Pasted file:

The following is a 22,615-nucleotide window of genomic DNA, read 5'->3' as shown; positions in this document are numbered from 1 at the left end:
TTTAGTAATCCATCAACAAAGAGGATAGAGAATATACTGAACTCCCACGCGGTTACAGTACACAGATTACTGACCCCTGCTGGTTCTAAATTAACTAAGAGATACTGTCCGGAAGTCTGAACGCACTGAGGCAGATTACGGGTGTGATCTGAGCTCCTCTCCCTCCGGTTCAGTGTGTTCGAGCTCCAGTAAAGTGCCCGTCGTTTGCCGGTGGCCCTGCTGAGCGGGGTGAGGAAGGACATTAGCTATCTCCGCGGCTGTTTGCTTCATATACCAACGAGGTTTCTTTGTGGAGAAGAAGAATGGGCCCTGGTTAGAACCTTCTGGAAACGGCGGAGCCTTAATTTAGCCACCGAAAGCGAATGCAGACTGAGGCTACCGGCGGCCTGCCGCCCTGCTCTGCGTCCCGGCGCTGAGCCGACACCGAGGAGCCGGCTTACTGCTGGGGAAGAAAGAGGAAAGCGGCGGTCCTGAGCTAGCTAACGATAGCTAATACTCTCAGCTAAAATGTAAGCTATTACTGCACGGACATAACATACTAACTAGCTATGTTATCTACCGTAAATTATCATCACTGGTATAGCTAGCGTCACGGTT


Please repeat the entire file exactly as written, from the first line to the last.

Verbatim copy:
The following is a 22,615-nucleotide window of genomic DNA, read 5'->3' as shown; positions in this document are numbered from 1 at the left end:
TTTAGTAATCCATCAACAAAGAGGATAGAGAATATACTGAACTCCCACGCGGTTACAGTACACAGATTACTGACCCCTGCTGGTTCTAAATTAACTAAGAGATACTGTCCGGAAGTCTGAACGCACTGAGGCAGATTACGGGTGTGATCTGAGCTCCTCTCCCTCCGGTTCAGTGTGTTCGAGCTCCAGTAAAGTGCCCGTCGTTTGCCGGTGGCCCTGCTGAGCGGGGTGAGGAAGGACATTAGCTATCTCCGCGGCTGTTTGCTTCATATACCAACGAGGTTTCTTTGTGGAGAAGAAGAATGGGCCCTGGTTAGAACCTTCTGGAAACGGCGGAGCCTTAATTTAGCCACCGAAAGCGAATGCAGACTGAGGCTACCGGCGGCCTGCCGCCCTGCTCTGCGTCCCGGCGCTGAGCCGACACCGAGGAGCCGGCTTACTGCTGGGGAAGAAAGAGGAAAGCGGCGGTCCTGAGCTAGCTAACGATAGCTAATACTCTCAGCTAAAATGTAAGCTATTACTGCACGGACATAACATACTAACTAGCTATGTTATCTACCGTAAATTATCATCACTGGTATAGCTAGCGTCACGGTT